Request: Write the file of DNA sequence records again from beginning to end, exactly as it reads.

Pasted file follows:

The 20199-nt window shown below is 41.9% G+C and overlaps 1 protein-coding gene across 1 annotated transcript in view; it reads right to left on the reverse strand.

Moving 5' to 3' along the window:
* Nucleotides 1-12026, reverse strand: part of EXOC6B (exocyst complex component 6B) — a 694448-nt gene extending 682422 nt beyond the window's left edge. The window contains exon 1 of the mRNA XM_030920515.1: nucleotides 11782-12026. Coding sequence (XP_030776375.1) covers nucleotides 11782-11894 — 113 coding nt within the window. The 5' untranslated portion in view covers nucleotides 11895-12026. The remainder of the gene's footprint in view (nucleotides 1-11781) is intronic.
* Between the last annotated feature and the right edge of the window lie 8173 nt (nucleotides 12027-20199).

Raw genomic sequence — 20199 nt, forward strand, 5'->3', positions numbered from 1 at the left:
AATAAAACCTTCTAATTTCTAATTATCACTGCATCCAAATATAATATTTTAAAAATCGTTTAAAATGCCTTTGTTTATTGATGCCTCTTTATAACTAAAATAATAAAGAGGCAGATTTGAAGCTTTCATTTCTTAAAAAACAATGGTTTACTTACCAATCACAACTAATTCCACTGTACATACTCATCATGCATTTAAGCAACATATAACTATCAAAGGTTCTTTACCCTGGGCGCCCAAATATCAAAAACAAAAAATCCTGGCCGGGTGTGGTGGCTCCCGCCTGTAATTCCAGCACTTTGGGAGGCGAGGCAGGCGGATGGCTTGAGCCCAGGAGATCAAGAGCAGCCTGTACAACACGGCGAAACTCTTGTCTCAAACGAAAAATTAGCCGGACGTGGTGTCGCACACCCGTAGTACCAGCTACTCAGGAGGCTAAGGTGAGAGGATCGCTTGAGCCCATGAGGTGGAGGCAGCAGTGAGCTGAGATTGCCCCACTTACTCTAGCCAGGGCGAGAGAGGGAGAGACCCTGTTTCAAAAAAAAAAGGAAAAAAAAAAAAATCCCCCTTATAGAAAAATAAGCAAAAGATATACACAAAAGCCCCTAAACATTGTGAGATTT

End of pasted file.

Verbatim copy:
The 20199-nt window shown below is 41.9% G+C and overlaps 1 protein-coding gene across 1 annotated transcript in view; it reads right to left on the reverse strand.

Moving 5' to 3' along the window:
* Nucleotides 1-12026, reverse strand: part of EXOC6B (exocyst complex component 6B) — a 694448-nt gene extending 682422 nt beyond the window's left edge. The window contains exon 1 of the mRNA XM_030920515.1: nucleotides 11782-12026. Coding sequence (XP_030776375.1) covers nucleotides 11782-11894 — 113 coding nt within the window. The 5' untranslated portion in view covers nucleotides 11895-12026. The remainder of the gene's footprint in view (nucleotides 1-11781) is intronic.
* Between the last annotated feature and the right edge of the window lie 8173 nt (nucleotides 12027-20199).

Raw genomic sequence — 20199 nt, forward strand, 5'->3', positions numbered from 1 at the left:
AATAAAACCTTCTAATTTCTAATTATCACTGCATCCAAATATAATATTTTAAAAATCGTTTAAAATGCCTTTGTTTATTGATGCCTCTTTATAACTAAAATAATAAAGAGGCAGATTTGAAGCTTTCATTTCTTAAAAAACAATGGTTTACTTACCAATCACAACTAATTCCACTGTACATACTCATCATGCATTTAAGCAACATATAACTATCAAAGGTTCTTTACCCTGGGCGCCCAAATATCAAAAACAAAAAATCCTGGCCGGGTGTGGTGGCTCCCGCCTGTAATTCCAGCACTTTGGGAGGCGAGGCAGGCGGATGGCTTGAGCCCAGGAGATCAAGAGCAGCCTGTACAACACGGCGAAACTCTTGTCTCAAACGAAAAATTAGCCGGACGTGGTGTCGCACACCCGTAGTACCAGCTACTCAGGAGGCTAAGGTGAGAGGATCGCTTGAGCCCATGAGGTGGAGGCAGCAGTGAGCTGAGATTGCCCCACTTACTCTAGCCAGGGCGAGAGAGGGAGAGACCCTGTTTCAAAAAAAAAAGGAAAAAAAAAAAAATCCCCCTTATAGAAAAATAAGCAAAAGATATACACAAAAGCCCCTAAACATTGTGAGATTT